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dence of the German people shall be put in the equity of their cause and not in the might of their armies. A better guarantee than either would be democratization of the German government.

No one wishes to dictate to the German people the form of government under which they should choose to live. But it is right that we should say that we will enter into negotiations with a free government of Germany with a different attitude of mind and a different temper and different spirit and with less suspicion and more confidence than we should

As to the military situation, there is no doubt that the startling developments in Russia have modified the military situation this year temporarily to our disadvantage, but permanently for the better. What happened on the western front showed what could have been accomplished this year if all the allied forces had been ready to bring all-round pleasure to bear.

In training, equipment, and experience our army is infinitely better than it has ever been. The finest collection of trenchpounding machines which any army has ever seen is now in the possession of the British forces.


The Russian revolution, beneficent as it undoubtedly is, great as will be its results both this year and even more hereafter, undoubtedly has had the effect of postponing complete victory. But Russia will regain her strength with a bound, and become mightier and more formidable than ever.

Although these distractions had the effect of postponing complete victory, they made victory more sure than ever, more complete than ever, and, what is more important, they made surer than ever that quality of victory.

The Premier said that many hearts had been filled with gloomy anxiety, contemplating the prospect of a peace conwith a government whom we feel to-day to be dominated by the aggressive and arrogant spirit of Prussian militarism.

All the Allied governments will, in my judgment, be acting wisely if they draw that distinction in their general attitude toward the discussion of peace terms. ference to settle the future of democracy with representatives present of the most reactionary autocracy in the world. Russia was now unshackled and free, and her representatives at the peace conference would be representative of a free people, fighting for freedom and arranging a future democracy on the lines of freedom. The Russian revolution would insure not merely a more complete but a higher and more exalted victory than ever was contemplated before.

“Meanwhile,” the Premier proceeded, “France, Italy and Great Britain had to bear a greater share of the burden." He continued:

“The strength of Great Britain, once more flung into the breach, has once more saved Europe and human liberty. But now Russia is gaining strength every day. It has a capable




government. It never had a better one, and her power in the future would be inspired by freedom.

“America, always the mainstay of freedom, is beginning to send her valiant sons to the battlefields of Europe to rally around the standard of liberty. That is why victory now is more assured and more complete than we could have hoped for.

“Europe is again drenched with the blood of its bravest and its best, but do not forget the great succession of hallowed

They are the stations of the cross on the road to the emancipation of mankind.

"I again appeal to the people of this country and beyond that they should continue to fight for the great goal of international rights and international justice, so that never again shall brute force sit on the throne of justice nor barbaric strength wield the sceptre over liberty."

(New York Times, Nov. 30, 1917.)


(b) [320] French Project of a Buffer State.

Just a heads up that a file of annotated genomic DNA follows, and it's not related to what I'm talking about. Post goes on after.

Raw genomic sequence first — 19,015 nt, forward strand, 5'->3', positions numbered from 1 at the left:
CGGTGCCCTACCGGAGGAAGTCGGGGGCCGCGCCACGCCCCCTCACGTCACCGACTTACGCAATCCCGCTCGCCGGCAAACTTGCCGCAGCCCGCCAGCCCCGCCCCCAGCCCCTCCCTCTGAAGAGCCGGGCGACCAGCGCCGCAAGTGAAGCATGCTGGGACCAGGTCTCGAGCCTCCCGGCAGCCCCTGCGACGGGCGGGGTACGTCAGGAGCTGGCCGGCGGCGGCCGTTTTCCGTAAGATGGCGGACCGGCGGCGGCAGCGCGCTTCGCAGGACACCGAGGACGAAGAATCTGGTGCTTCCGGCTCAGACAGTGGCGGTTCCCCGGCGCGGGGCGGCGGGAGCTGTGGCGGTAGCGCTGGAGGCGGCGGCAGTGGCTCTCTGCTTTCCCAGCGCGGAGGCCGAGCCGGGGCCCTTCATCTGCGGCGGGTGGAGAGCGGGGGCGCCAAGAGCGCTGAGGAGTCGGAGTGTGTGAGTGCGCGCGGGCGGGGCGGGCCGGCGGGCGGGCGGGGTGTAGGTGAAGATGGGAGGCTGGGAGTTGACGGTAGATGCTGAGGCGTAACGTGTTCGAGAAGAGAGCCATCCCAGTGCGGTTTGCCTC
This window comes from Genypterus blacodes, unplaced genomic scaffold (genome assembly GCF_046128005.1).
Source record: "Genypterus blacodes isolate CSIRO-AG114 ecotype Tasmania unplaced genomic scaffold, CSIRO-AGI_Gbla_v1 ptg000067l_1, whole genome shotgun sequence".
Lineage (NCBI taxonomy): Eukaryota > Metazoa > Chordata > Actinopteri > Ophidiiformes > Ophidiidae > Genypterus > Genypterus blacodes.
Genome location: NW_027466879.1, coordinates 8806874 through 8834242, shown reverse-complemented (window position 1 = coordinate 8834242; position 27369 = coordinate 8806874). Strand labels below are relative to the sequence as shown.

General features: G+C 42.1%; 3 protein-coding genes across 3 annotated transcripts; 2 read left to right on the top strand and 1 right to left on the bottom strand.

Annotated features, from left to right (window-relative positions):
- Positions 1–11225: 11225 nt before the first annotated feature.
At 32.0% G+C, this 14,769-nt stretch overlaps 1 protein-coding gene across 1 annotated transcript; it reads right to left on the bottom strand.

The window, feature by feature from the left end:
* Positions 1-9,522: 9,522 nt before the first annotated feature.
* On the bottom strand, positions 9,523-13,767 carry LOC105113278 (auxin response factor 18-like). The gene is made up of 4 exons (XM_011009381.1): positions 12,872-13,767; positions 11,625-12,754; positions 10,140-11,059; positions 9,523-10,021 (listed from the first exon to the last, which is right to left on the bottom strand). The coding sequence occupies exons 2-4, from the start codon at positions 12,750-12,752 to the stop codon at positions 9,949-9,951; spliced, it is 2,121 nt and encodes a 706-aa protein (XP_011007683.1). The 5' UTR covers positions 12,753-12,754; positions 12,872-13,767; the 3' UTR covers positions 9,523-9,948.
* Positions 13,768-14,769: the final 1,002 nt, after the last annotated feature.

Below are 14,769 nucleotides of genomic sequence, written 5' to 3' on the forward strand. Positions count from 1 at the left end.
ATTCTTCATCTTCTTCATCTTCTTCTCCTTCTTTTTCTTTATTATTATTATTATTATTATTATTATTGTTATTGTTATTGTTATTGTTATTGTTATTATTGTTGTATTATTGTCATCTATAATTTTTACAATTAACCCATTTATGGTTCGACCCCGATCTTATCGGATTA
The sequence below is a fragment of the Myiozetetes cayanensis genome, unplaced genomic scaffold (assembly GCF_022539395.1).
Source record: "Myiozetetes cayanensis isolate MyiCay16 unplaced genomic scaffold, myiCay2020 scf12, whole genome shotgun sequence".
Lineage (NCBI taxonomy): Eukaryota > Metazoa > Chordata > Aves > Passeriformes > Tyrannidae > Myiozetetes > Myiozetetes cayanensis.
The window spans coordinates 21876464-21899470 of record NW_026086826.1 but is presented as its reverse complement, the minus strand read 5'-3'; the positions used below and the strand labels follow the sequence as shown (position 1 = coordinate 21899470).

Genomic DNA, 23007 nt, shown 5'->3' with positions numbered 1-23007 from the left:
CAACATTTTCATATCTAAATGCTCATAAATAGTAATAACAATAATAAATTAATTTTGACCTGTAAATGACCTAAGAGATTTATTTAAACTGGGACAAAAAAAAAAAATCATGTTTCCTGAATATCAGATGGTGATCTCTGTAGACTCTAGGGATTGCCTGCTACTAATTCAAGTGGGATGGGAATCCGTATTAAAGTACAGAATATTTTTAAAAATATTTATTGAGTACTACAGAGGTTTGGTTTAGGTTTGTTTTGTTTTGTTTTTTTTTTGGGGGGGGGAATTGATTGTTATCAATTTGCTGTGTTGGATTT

Challenged by Chancellor Michaelis to tell the world whether or not the French government had entered into a secret treaty with the Czar Nicholas of Russia, before the recent revolution, by the terms of which the Czar bound himself to support French pretensions not only to Alsace and Lorraine, but to German territory on the left bank of the Rhine, M. Ribot has made a reply, in which, while characterizing a large part of the German Chancellor's insinuations in his speech as lies, he makes this surprising admission:

"M. Doumergue (ex-Premier and Foreign Minister), after a conversation with the Czar, demanded and obtained M. Briand's authorization to take note of the Czar's promise to support our claim to Alsace-Lorraine, and to leave us free to seek guarantees against fresh aggression, not by annexing territories on the left bank of the Rhine, but making an autonomous state of these territories, which would protect us and also Belgium against invasion."

This is a decidedly interesting avowal of French intentions concerning the adjustments which, premising the success of the Entente Allies in the war, might be .expected to follow. It promises, indeed, a considerable step toward the dismemberment of Germany and the formation of another new state in Europe. The left side of the Rhine is the left side as one faces down the stream, and that means the territories of the Rhine Palatinate or Rhein-Pfalz, Rhine-Hessen, Birkenfeld, and the great Rheinland proper, and it includes the cities of Worms, Ludwigshafen, Cologne, Coblenz, Aix-laChapelle, Krefeld, Cleves and others. It is a region larger, territorially, and much more populous and richer than Alsace and Lorraine together.

(Boston Transcript, Aug. 6, 1917.)

(c) [$321] Russian Ideas of Peace.


Citizens: The great work has been accomplished. By a powerful stroke the Russian people have overthrown the old regime. A new Russia is born. This coup d'etat has set the keystone upon long years of struggle.


Under pressure of awakened national forces, the act of October 30, 1905, promised Russia constitutional liberties, which were never put into execution. The first Duma, the mouthpiece of the national wishes, was dissolved. The second Duma met the same fate, and the government, being powerless to crush the national will, decided by the act of June 16, 1907, to deprive the people of part of the legislative rights promised them.

During the ensuing ten years the government successively withdrew from the people all the rights they had won. The country was again thrown into the abyss of absolute ruin and administrative arbitrariness. All attempts to make the voice of reason heard were vain, and the great world struggle, into which the country was plunged, found it face to face with moral decadence and power not united with the peoplepower indifferent to the country's destinies and steeped in vices and infamy.